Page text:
Editorial: Pence speaks against Trump far too late

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The (Columbus) Republic

Former Vice President and Columbus native Mike Pence was making the rounds on national television last weekend telling anyone who cares that he could no longer support the campaign of his former boss, Donald Trump, who is seeking to return to the White House.

“I simply cannot in good conscience endorse his candidacy this year,” Pence said about the man who summoned a mob to Washington, D.C., on Jan. 6, 2021, briefly sacking the Capitol in a violent bid to overturn the results of the 2020 election that Trump lost to President Joe Biden. The mob had caused Pence, his family, and members of Congress to literally run for their lives.

“It should come as no surprise that I will not be endorsing Donald Trump this year,” Pence finally said, 1,172 days after the mob of Trump supporters violently fought police in hellish hand-to-hand combat and smashed their way into the halls of Congress. The mob’s mission was to stop the peaceful transfer of power that would formally remove Trump from the presidency, as was the will of the American people. Some of the members of the mob famously chanted, “Hang Mike Pence!”

It’s better late than never, we suppose, that Pence has at long last awakened to the smelling salts and proclaimed that he won’t endorse his former boss, who, by his very words, actions and resulting criminal indictments has demonstrated that he was and continues to represent a clear and present danger to the United States.

The problem for Pence is, his announcement that he will not support Trump only serves to solidify the former president’s support among his loyalists who revile Pence anyway. The problem for Pence — and now the problem for the nation he once represented — is that Pence’s words are too little, too late. His moment is long gone.

Pence’s non-endorsement may have mattered had he spoken out resolutely when the wounds of Jan. 6 were fresh. It might have mattered had he treated Jan. 6 with the nation-threatening gravity that it required. He didn’t. He equivocated. And now, our nation is flirting with disaster.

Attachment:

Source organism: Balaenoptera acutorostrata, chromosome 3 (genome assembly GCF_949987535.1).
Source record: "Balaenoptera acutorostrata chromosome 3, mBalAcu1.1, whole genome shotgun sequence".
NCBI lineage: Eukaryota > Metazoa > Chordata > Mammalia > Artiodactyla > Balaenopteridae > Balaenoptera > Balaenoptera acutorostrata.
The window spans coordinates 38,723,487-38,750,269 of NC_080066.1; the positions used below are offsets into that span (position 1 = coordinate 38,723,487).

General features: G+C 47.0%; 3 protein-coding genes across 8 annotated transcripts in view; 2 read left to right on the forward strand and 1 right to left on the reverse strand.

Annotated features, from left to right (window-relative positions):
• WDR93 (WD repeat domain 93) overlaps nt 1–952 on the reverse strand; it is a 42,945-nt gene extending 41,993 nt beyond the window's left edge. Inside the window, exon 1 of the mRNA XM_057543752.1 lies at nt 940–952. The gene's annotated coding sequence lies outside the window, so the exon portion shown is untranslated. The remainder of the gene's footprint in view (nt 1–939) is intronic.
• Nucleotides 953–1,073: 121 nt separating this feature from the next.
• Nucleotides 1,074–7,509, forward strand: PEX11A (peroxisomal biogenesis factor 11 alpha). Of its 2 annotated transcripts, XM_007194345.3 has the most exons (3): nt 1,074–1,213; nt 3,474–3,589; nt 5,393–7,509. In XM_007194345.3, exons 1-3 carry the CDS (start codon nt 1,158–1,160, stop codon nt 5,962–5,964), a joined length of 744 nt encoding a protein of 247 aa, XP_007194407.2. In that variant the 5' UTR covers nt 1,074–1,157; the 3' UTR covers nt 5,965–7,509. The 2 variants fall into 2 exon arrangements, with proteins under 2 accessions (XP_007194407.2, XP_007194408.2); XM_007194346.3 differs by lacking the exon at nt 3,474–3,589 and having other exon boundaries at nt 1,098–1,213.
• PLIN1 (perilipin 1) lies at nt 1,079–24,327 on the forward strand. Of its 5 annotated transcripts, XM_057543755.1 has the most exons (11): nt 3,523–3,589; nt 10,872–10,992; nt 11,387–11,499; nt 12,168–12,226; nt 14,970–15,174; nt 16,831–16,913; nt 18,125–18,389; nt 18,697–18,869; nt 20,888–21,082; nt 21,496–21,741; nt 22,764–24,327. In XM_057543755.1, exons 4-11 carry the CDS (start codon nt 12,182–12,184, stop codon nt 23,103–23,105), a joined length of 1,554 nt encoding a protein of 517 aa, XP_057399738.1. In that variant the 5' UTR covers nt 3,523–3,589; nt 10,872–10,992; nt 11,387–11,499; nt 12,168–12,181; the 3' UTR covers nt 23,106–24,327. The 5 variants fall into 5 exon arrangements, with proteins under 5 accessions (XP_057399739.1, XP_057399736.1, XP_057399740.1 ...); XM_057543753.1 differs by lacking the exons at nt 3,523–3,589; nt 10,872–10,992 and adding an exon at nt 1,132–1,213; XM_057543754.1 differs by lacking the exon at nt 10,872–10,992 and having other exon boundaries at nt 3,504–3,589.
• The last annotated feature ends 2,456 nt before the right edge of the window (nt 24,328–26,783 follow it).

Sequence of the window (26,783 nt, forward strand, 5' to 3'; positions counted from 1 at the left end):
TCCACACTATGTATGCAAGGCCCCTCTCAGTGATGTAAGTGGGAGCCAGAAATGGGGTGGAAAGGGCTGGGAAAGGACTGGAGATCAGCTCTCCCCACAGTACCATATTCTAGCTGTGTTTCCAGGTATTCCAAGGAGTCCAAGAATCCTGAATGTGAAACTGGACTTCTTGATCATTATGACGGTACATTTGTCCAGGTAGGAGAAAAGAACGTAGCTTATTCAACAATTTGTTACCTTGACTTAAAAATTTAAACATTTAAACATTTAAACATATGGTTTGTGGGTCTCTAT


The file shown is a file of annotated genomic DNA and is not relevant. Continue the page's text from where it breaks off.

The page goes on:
Soon after Pence’s non-endorsement, Trump, campaigning for a Republican Senate candidate next door in Ohio, said this:

“Now, if I don’t get elected, it’s going to be a bloodbath for the whole — that’s going to be the least of it. It’s going to be a bloodbath for the country.”

Let those words sink in. Read them again.

A bloodbath?

Does this sound like a stable genius or anyone who should be permitted in the White House, even on a tour?

What on earth have we become as a nation when someone seeking the highest office in the land, representing all of the American people, says this, and it is not universally condemned?

This is beyond “Trump being Trump,” as his enablers have forever excused his irresponsible, increasingly unhinged and violent rhetoric. When Trump refers to those who were tried and convicted for their crimes on that horrible day of Jan. 6 as “hostages,” his supporters cheer. No. They had due process. They have a certain release date. Meanwhile, innocent Americans are actually being held hostage in Gaza and elsewhere.

America’s political problem is familiar: Trump will say anything, and Pence won’t say nearly enough.

The (Columbus) Republic is a sister newspaper to the Daily Reporter.